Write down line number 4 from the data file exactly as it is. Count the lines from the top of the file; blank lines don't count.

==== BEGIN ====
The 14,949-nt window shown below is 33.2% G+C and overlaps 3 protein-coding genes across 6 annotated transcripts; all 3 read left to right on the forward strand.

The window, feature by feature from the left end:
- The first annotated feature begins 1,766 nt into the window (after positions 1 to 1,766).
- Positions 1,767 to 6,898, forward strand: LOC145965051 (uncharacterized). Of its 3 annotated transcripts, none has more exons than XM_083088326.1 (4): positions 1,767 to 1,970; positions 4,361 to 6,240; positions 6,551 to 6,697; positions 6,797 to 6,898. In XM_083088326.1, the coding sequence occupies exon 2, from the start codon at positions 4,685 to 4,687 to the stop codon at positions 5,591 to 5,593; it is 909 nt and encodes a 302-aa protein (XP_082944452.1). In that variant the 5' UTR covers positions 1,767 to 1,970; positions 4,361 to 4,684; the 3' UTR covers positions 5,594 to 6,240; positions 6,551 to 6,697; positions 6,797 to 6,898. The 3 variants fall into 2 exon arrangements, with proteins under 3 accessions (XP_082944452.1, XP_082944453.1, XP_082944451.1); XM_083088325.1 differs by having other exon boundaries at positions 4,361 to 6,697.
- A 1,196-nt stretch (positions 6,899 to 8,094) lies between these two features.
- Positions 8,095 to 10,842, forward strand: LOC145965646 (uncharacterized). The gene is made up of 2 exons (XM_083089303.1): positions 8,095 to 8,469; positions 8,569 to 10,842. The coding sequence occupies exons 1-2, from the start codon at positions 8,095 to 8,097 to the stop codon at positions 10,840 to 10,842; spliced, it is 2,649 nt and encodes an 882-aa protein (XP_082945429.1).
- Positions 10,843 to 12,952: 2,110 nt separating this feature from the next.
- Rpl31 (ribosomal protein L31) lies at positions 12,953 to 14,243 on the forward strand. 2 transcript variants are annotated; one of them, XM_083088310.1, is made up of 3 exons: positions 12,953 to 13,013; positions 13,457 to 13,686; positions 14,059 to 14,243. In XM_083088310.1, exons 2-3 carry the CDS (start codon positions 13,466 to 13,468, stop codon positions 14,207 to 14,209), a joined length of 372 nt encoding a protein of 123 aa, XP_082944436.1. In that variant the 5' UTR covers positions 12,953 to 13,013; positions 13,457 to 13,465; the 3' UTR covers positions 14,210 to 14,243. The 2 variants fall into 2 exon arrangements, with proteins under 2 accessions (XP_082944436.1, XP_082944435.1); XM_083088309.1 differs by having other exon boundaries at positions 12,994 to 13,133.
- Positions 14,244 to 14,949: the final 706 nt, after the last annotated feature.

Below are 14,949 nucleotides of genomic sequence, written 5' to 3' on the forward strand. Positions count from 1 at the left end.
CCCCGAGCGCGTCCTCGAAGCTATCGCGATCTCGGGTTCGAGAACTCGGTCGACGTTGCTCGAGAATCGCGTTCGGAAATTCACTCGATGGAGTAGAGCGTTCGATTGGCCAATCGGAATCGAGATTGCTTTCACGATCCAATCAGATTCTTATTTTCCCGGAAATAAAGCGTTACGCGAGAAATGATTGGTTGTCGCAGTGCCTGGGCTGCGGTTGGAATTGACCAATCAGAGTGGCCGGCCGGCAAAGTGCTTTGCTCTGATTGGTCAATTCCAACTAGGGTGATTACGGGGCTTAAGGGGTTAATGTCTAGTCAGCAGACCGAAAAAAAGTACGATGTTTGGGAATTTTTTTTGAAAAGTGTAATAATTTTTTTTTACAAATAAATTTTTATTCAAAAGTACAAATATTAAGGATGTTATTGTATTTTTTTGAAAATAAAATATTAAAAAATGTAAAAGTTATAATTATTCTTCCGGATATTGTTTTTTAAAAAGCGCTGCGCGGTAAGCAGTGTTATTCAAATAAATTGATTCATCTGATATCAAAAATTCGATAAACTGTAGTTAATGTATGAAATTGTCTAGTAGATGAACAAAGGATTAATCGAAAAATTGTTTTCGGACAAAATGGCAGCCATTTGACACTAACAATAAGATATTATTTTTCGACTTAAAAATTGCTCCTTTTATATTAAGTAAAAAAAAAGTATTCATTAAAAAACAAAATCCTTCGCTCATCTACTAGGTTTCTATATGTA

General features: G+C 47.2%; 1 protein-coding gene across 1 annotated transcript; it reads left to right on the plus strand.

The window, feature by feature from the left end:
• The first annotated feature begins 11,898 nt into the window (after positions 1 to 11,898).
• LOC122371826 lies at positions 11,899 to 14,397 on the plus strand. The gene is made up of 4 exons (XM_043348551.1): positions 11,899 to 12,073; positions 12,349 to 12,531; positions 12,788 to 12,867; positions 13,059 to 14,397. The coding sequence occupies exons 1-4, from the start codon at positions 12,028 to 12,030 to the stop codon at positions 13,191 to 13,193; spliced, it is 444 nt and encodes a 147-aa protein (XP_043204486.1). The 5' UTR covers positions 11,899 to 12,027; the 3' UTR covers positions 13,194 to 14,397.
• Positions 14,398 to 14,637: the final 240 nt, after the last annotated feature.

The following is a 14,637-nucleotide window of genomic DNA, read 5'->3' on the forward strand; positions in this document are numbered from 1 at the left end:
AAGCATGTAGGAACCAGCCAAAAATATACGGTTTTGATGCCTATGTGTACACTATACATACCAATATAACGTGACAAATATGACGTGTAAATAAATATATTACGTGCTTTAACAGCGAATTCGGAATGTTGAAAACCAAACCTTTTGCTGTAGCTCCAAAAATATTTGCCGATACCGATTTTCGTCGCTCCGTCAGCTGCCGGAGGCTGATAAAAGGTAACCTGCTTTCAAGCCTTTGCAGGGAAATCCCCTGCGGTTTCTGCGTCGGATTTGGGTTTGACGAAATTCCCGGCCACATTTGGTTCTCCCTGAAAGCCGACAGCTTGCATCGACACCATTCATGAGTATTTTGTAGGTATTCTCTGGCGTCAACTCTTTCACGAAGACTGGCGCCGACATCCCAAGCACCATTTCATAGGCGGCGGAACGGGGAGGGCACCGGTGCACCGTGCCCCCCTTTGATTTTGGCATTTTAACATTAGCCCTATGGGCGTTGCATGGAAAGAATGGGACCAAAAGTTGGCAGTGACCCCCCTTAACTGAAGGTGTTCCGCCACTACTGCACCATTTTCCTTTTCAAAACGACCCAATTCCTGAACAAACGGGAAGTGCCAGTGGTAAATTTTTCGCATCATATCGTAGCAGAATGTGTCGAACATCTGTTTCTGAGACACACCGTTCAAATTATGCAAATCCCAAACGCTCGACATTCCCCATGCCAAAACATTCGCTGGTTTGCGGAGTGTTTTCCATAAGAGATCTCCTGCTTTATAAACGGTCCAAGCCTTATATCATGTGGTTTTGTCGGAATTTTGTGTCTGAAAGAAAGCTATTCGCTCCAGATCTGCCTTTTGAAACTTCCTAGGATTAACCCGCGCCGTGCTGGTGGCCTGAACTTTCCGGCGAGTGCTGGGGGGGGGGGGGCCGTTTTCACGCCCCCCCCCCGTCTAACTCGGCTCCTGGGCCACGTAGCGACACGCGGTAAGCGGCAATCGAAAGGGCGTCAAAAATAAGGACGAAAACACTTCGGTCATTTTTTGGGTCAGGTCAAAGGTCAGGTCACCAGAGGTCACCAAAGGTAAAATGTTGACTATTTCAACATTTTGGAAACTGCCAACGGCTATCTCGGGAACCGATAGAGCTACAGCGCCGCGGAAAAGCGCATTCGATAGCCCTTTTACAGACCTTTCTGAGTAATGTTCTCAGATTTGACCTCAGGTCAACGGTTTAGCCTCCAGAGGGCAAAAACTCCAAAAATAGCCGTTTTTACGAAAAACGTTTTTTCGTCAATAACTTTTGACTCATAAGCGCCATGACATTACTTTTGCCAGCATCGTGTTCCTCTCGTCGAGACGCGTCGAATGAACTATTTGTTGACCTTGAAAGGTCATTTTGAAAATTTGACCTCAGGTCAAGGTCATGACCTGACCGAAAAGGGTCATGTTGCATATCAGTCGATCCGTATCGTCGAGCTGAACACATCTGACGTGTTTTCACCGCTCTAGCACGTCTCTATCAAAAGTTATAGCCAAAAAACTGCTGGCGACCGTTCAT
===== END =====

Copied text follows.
- Positions 1,767 to 6,898, forward strand: LOC145965051 (uncharacterized). Of its 3 annotated transcripts, none has more exons than XM_083088326.1 (4): positions 1,767 to 1,970; positions 4,361 to 6,240; positions 6,551 to 6,697; positions 6,797 to 6,898. In XM_083088326.1, the coding sequence occupies exon 2, from the start codon at positions 4,685 to 4,687 to the stop codon at positions 5,591 to 5,593; it is 909 nt and encodes a 302-aa protein (XP_082944452.1). In that variant the 5' UTR covers positions 1,767 to 1,970; positions 4,361 to 4,684; the 3' UTR covers positions 5,594 to 6,240; positions 6,551 to 6,697; positions 6,797 to 6,898. The 3 variants fall into 2 exon arrangements, with proteins under 3 accessions (XP_082944452.1, XP_082944453.1, XP_082944451.1); XM_083088325.1 differs by having other exon boundaries at positions 4,361 to 6,697.